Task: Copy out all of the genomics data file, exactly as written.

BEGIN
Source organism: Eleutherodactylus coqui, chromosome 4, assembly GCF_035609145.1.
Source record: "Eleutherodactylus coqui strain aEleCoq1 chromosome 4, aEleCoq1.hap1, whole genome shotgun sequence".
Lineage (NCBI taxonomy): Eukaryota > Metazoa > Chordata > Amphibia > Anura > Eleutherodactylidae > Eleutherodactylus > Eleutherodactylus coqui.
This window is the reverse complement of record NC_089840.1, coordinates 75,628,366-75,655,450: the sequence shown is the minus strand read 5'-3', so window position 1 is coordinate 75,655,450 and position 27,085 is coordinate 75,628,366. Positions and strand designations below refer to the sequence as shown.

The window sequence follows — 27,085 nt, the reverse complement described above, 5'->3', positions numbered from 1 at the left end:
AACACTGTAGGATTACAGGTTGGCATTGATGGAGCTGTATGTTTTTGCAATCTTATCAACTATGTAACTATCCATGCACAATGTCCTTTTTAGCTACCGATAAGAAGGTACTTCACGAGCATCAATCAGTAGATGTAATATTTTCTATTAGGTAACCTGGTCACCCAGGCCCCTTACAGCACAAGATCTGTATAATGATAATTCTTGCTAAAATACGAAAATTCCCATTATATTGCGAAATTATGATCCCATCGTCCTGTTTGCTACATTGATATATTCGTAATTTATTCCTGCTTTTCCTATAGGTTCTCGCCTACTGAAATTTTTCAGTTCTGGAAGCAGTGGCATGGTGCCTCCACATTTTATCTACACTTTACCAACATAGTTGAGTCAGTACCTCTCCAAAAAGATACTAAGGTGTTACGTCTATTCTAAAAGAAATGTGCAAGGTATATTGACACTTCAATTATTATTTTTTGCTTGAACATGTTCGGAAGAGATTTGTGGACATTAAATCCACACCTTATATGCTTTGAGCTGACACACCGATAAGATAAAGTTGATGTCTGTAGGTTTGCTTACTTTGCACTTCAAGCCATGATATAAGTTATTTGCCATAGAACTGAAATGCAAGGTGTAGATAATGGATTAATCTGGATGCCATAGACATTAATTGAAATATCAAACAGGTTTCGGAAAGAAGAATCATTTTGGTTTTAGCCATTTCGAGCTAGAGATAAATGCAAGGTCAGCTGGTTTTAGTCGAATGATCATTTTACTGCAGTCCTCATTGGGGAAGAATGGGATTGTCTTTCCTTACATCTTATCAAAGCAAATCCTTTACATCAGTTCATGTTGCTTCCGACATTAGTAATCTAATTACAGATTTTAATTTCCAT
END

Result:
Source organism: Eleutherodactylus coqui, chromosome 4, assembly GCF_035609145.1.
Source record: "Eleutherodactylus coqui strain aEleCoq1 chromosome 4, aEleCoq1.hap1, whole genome shotgun sequence".
Lineage (NCBI taxonomy): Eukaryota > Metazoa > Chordata > Amphibia > Anura > Eleutherodactylidae > Eleutherodactylus > Eleutherodactylus coqui.
This window is the reverse complement of record NC_089840.1, coordinates 75,628,366-75,655,450: the sequence shown is the minus strand read 5'-3', so window position 1 is coordinate 75,655,450 and position 27,085 is coordinate 75,628,366. Positions and strand designations below refer to the sequence as shown.

The window sequence follows — 27,085 nt, the reverse complement described above, 5'->3', positions numbered from 1 at the left end:
AACACTGTAGGATTACAGGTTGGCATTGATGGAGCTGTATGTTTTTGCAATCTTATCAACTATGTAACTATCCATGCACAATGTCCTTTTTAGCTACCGATAAGAAGGTACTTCACGAGCATCAATCAGTAGATGTAATATTTTCTATTAGGTAACCTGGTCACCCAGGCCCCTTACAGCACAAGATCTGTATAATGATAATTCTTGCTAAAATACGAAAATTCCCATTATATTGCGAAATTATGATCCCATCGTCCTGTTTGCTACATTGATATATTCGTAATTTATTCCTGCTTTTCCTATAGGTTCTCGCCTACTGAAATTTTTCAGTTCTGGAAGCAGTGGCATGGTGCCTCCACATTTTATCTACACTTTACCAACATAGTTGAGTCAGTACCTCTCCAAAAAGATACTAAGGTGTTACGTCTATTCTAAAAGAAATGTGCAAGGTATATTGACACTTCAATTATTATTTTTTGCTTGAACATGTTCGGAAGAGATTTGTGGACATTAAATCCACACCTTATATGCTTTGAGCTGACACACCGATAAGATAAAGTTGATGTCTGTAGGTTTGCTTACTTTGCACTTCAAGCCATGATATAAGTTATTTGCCATAGAACTGAAATGCAAGGTGTAGATAATGGATTAATCTGGATGCCATAGACATTAATTGAAATATCAAACAGGTTTCGGAAAGAAGAATCATTTTGGTTTTAGCCATTTCGAGCTAGAGATAAATGCAAGGTCAGCTGGTTTTAGTCGAATGATCATTTTACTGCAGTCCTCATTGGGGAAGAATGGGATTGTCTTTCCTTACATCTTATCAAAGCAAATCCTTTACATCAGTTCATGTTGCTTCCGACATTAGTAATCTAATTACAGATTTTAATTTCCAT